Arlette Zinck, associate professor at The King’s University in Edmonton, Alta., and a team of colleagues from King’s and two other universities in the city, volunteer every week to tutor inmates at the maximum-security Edmonton Institution. They’ve recently established the Postsecondary Prison Education Foundation, also known as The Prison Project, to help raise money to support inmates’ tuition expenses.
For the majority of the faculty from King’s, an institution supported by members of the Christian Reformed Church, the engagement in prison education began at Cuba’s notorious Guantanamo Bay detention camp with a young man named Omar Khadr.
Khadr is a Canadian citizen who was held for 10 years at Guantanamo and tried for war crimes he was accused of committing as a 15-year-old involved in a firefight with U.S. soldiers in Afghanistan.
A relationship later developed between Khadr and students and faculty at King’s. (See King's Linked to Guantanamo Trial.) Zinck was invited by the U.S. military to develop a curriculum for distance learning that Khadr could follow from his Cuban cell. Many King’s faculty became involved. After he was transferred to Corrections Canada federal prisons in Alberta until his release in May 2015, they continued tutoring him. Khadr was able to complete a high school diploma and went on to earn postsecondary credits from King’s. “Tutoring him,” said Zinck, who visited Khadr several times in person at Guantanamo Bay, was “a gesture of mercy and compassion to a young man who has had precious little of that.”
From the outset, King’s supported the engagement with Khadr. “They blessed the work,” said Zinck. “It stretched King’s, but they blessed it. It’s implicit that if we are to be Christ’s hands and feet, this work matters.”
“We were welcomed at the Edmonton Institution with Omar,” explained Zinck. “That was a wonderful thing. Within a month, we had a request to teach another student. Since then, we’ve taught eight men over the past three years.” Although they helped Khadr complete high school requirements, the group of educators now offers only post-secondary education. Potential students are identified by Corrections Canada and must have finished grade 12. Zinck interviews each potential student to explore his interest, then asks him to engage in a non-credit interdisciplinary course. The next course may be taken for credit through one of the universities. The professors teach one-on-one, wear personal alarms, and are closely monitored by guards. In spite of this, Zinck said, “We bring our presence and we engage with the prisoners like any other university student.”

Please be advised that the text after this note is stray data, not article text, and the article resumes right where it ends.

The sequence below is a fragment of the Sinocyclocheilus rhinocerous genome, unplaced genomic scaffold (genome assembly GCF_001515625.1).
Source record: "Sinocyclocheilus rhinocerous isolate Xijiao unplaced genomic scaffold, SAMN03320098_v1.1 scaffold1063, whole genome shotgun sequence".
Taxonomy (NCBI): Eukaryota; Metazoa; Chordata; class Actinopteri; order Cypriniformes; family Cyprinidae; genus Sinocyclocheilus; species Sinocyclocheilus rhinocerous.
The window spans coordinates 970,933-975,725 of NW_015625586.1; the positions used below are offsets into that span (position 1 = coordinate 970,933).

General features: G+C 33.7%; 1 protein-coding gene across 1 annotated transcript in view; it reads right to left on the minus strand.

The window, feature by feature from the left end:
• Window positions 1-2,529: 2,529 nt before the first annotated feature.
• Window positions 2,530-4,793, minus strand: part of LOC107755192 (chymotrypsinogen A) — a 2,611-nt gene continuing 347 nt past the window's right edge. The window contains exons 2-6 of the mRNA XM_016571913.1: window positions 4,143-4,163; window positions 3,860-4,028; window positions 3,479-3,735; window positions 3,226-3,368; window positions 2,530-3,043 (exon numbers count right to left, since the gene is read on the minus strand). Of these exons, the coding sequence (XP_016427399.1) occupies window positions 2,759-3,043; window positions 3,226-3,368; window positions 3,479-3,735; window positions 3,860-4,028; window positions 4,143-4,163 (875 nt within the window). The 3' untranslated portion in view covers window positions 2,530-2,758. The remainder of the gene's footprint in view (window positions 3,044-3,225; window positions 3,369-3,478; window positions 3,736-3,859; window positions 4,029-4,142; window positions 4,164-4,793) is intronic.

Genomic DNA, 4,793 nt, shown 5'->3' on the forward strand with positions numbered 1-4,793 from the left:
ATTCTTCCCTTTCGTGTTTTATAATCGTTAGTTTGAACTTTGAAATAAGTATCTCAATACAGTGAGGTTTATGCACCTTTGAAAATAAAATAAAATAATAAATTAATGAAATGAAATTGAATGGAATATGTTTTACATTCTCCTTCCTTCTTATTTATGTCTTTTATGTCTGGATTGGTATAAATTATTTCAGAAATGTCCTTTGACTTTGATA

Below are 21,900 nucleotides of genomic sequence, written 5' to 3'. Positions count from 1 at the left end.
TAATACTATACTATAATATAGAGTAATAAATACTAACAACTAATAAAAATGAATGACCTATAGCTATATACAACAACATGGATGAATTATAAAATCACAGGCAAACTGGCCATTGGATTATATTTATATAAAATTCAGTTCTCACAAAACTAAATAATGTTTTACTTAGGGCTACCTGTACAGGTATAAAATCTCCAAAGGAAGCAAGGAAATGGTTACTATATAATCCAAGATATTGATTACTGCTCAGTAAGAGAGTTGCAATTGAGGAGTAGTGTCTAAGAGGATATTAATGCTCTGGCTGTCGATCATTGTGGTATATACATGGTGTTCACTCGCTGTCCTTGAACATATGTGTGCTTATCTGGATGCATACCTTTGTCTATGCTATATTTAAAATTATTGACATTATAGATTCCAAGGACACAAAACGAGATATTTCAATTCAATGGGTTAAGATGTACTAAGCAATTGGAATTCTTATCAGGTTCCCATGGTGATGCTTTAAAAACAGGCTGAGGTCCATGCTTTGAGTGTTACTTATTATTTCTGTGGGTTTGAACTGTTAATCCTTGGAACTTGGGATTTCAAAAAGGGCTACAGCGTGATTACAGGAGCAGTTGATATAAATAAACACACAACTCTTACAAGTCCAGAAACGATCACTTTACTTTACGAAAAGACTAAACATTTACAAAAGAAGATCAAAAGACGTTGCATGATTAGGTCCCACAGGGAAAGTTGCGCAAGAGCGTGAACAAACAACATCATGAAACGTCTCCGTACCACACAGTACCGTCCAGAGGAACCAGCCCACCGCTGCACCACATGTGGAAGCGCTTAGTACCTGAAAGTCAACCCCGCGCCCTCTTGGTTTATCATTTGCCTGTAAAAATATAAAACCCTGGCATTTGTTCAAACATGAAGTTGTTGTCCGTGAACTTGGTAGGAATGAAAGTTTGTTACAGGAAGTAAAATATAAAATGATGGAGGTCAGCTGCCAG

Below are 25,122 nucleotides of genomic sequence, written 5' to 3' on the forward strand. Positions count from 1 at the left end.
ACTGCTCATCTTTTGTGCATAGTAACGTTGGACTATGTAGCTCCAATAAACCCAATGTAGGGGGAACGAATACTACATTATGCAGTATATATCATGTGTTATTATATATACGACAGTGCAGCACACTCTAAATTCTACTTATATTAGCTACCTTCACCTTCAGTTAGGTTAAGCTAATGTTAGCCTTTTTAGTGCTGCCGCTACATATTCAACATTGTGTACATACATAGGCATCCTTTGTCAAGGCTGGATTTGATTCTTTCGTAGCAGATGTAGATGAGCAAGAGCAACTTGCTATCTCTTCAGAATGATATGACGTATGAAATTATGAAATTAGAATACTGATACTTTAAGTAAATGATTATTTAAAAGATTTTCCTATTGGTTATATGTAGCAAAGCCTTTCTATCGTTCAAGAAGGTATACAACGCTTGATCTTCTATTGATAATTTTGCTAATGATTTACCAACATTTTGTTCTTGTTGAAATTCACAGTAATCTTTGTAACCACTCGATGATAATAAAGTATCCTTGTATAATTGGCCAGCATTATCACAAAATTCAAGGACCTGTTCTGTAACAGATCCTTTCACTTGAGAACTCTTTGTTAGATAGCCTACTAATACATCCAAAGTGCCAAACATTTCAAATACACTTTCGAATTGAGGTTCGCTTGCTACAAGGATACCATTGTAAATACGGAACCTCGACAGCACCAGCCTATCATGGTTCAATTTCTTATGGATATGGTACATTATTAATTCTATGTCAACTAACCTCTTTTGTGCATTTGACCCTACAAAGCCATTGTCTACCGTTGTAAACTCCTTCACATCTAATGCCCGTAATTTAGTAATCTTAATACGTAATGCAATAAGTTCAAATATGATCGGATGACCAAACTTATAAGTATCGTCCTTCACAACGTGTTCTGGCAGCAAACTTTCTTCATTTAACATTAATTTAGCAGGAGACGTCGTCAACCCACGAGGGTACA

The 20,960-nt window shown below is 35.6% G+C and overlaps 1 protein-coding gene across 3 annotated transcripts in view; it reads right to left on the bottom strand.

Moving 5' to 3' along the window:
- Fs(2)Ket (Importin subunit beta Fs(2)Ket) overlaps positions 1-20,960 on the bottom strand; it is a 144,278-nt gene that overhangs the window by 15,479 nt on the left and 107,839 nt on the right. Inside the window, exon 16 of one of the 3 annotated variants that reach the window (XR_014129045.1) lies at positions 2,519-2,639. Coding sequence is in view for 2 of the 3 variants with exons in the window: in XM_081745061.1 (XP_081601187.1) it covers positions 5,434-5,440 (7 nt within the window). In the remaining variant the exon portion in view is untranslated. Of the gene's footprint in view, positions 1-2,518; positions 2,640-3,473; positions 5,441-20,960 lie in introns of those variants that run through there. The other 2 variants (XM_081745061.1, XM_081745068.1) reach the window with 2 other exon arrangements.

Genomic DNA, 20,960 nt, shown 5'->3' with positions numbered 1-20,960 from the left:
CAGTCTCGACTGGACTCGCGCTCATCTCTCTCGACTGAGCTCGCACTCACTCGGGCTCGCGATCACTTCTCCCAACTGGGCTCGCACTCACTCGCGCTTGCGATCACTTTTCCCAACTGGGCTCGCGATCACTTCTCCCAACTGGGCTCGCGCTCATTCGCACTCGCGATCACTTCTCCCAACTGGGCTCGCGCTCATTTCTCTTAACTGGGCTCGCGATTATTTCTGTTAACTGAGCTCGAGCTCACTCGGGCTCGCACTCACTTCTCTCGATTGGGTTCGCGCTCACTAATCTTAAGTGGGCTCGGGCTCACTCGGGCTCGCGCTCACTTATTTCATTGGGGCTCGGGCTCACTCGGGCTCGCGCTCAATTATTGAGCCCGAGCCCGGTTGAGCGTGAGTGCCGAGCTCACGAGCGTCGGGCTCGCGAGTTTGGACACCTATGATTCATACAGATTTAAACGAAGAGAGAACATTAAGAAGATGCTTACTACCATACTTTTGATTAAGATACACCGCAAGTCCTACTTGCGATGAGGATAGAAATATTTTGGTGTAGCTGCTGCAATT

“I had no interest in prisons,” Zinck said of her attitude at the outset. “I couldn’t have been more disengaged or uninterested. But the experience of going to the prison did something to me. I think perhaps the best way to talk about it is in terms of call. Now when I walk onto that prison campus—and it’s a fairly austere place—and for reasons that remain mysterious to me, I feel such a sense of joy. If there ever was a moment in my life when I have felt the presence of the Holy Spirit working through me, it’s been there.”
Zinck has dreams for The Prison Project to grow. Her vision is to take this experience and tap the shoulders of colleagues in other cities to which inmates get transferred so that their education can continue. She dreams of a community where there is more support for those who leave prison, and more people willing to engage.
“Here’s the heart of it for me and what I want Banner readers to know,” said Zinck. “That what we preach in our churches about reconciliation is life-giving, not only for those who have offended, but for the entire community.” She cited Frederick Buechner: “‘The place God calls you to is the place where your deep gladness and the world's deep hunger meet.’ For this group of volunteers from King’s it has reconnected us to the central work of the church—to minister to one another. And the experience of doing that is such an incredible access point to renewal and reconciliation that I really do think it can transform the world. This work is critically important at this hour, not just for those who are incarcerated, but for the rest of us.”